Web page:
PHOENIX (AP) — Arizona’s Republican governor has signed legislation that will prevent state health officials from ever adding a COVID-19 vaccine to the list of required school inoculations and bar face mask mandates in any buildings operated by state or local governments.
The two coronavirus bills signed by Gov. Doug Ducey on Friday would permanently block disease mitigation measures that health professionals say are critical to reining in the coronavirus pandemic if case counts again surge or the virus mutates and becomes more deadly to children.
The ban on face masks in libraries, courthouses and other public buildings could also affect efforts to stem the spread of a new airborne illness. Ducey‘s office released no comment from the governor when it announced late Friday afternoon that he had signed the two bills along with 18 others.
He did tout the signing of legislation requiring public K-12 schools to devote a portion of the school day each Sept. 11 to teach about the terror attacks that struck the nation in 2001, and a bill that forbids insurance companies from considering a dog’s breed when reviewing homeowner’s insurance applications.
The coronavirus measures were the latest moves by majority GOP lawmakers to limit what they have called government overreach. All House and Senate Republicans voted for the measures, and minority Democrats were unanimous in opposition.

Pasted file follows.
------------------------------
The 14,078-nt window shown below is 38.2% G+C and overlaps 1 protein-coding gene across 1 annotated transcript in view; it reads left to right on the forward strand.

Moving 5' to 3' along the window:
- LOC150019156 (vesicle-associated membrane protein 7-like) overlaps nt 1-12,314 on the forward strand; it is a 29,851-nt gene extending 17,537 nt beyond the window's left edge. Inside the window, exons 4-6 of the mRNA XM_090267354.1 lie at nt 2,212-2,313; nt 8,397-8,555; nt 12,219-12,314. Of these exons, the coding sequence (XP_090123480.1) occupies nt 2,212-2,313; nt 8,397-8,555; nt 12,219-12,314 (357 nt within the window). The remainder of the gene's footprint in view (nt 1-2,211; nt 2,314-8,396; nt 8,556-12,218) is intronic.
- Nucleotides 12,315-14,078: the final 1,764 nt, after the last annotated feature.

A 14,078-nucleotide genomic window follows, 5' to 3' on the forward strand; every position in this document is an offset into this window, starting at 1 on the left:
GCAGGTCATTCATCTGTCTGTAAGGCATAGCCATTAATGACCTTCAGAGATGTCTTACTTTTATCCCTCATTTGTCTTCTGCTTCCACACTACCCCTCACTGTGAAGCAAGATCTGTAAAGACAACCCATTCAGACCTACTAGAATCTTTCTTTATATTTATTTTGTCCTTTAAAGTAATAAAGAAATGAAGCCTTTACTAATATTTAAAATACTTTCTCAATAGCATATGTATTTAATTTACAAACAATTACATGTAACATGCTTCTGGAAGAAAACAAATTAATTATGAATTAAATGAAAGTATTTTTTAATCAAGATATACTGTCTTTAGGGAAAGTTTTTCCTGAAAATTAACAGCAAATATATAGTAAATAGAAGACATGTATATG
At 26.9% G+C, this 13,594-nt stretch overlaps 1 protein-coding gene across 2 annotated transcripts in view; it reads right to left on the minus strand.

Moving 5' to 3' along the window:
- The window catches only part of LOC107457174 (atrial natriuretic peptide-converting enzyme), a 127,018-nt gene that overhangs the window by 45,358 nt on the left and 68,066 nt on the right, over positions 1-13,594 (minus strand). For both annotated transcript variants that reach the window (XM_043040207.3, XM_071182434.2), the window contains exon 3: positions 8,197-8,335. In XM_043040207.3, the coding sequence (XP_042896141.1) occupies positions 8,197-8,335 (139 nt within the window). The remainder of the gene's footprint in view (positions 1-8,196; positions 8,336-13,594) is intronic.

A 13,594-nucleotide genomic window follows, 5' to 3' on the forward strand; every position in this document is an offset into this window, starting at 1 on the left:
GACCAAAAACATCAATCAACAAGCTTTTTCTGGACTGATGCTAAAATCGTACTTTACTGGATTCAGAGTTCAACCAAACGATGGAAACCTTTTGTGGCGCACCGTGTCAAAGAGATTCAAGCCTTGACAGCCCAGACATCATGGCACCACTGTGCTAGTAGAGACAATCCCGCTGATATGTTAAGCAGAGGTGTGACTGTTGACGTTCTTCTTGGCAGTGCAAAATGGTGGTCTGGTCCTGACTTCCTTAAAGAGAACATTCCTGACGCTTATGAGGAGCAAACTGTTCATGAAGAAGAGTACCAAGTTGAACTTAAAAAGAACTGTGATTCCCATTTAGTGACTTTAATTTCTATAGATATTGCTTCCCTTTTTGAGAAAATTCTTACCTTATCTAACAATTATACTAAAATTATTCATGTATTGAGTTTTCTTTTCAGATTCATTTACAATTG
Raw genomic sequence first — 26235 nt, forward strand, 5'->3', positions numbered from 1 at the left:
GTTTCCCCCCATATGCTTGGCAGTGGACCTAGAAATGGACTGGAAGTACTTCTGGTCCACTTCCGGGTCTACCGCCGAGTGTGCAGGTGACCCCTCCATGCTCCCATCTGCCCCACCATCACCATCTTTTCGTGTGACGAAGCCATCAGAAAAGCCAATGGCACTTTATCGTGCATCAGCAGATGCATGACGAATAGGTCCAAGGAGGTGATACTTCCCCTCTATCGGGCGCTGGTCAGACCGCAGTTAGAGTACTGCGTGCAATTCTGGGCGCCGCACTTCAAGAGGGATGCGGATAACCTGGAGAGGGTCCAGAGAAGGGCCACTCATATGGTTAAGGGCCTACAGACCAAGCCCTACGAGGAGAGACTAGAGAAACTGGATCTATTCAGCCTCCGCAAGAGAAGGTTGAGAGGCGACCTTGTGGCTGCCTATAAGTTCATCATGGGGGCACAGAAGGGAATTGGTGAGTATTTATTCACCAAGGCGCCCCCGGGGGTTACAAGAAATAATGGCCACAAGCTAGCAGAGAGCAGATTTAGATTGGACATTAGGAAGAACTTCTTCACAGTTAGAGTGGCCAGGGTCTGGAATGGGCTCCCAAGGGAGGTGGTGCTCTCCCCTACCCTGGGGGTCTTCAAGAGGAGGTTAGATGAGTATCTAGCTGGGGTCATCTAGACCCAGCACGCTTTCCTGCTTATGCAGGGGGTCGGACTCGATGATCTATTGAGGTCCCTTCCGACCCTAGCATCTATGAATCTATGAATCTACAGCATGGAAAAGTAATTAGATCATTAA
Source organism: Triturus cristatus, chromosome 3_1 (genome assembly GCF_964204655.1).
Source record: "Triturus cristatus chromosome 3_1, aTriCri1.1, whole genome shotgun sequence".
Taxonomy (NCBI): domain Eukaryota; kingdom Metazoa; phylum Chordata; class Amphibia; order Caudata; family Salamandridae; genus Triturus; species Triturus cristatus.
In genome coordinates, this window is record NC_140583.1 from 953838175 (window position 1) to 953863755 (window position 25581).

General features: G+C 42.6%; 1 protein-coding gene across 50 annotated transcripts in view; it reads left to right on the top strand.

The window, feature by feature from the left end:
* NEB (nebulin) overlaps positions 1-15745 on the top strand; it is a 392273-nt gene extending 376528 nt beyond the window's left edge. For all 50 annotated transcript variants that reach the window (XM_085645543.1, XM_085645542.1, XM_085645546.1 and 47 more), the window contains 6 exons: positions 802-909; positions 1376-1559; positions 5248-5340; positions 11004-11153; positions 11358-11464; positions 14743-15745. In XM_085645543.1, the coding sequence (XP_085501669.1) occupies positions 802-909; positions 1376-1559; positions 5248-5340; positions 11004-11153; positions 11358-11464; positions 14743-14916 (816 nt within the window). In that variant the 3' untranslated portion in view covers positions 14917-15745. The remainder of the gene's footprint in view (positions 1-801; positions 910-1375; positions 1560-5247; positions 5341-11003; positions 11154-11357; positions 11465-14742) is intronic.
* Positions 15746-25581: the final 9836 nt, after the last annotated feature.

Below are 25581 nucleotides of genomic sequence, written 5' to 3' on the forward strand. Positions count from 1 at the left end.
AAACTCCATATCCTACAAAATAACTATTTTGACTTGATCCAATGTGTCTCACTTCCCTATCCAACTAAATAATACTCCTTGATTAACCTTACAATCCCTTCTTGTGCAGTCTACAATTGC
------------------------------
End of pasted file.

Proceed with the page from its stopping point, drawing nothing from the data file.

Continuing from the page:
Ducey has already signed multiple pieces of legislation this year targeting virus restrictions. One would bar schools from requiring students to don masks unless their parents gave their explicit OK and another prevents government entities from requiring employees to show proof of COVID-19 vaccinations.
They are major turnarounds from virus restrictions Ducey backed early in the pandemic before joining many other Republican politicians in vocally opposing mandates. He ordered business closures, issued orders requiring mask-wearing at public schools and did not object when municipalities and county governments issued mask mandates during the pandemic’s first year.
Most government buildings, including courthouses, had mask mandates in place for much of the pandemic before loosening them in recent months.
The introduction of vaccinations against COVID-19 are credited with limiting deaths and serious illness, but mandate opponents say that personal choice should outweigh government mandates.
The bill barring the state Health Services Department from adding a COVID-19 vaccine to the list of required school inoculations replaces a measure passed last year that only banned mandates for vaccines given federal emergency use authorization. Democrats said it wasn’t needed since Arizona makes it easy for parents to opt out of any vaccine mandate.
The measures will take effect 90 days after the Legislature adjourns its ongoing 2022 session.
For more information, visit The Washington Times COVID-19 resource page.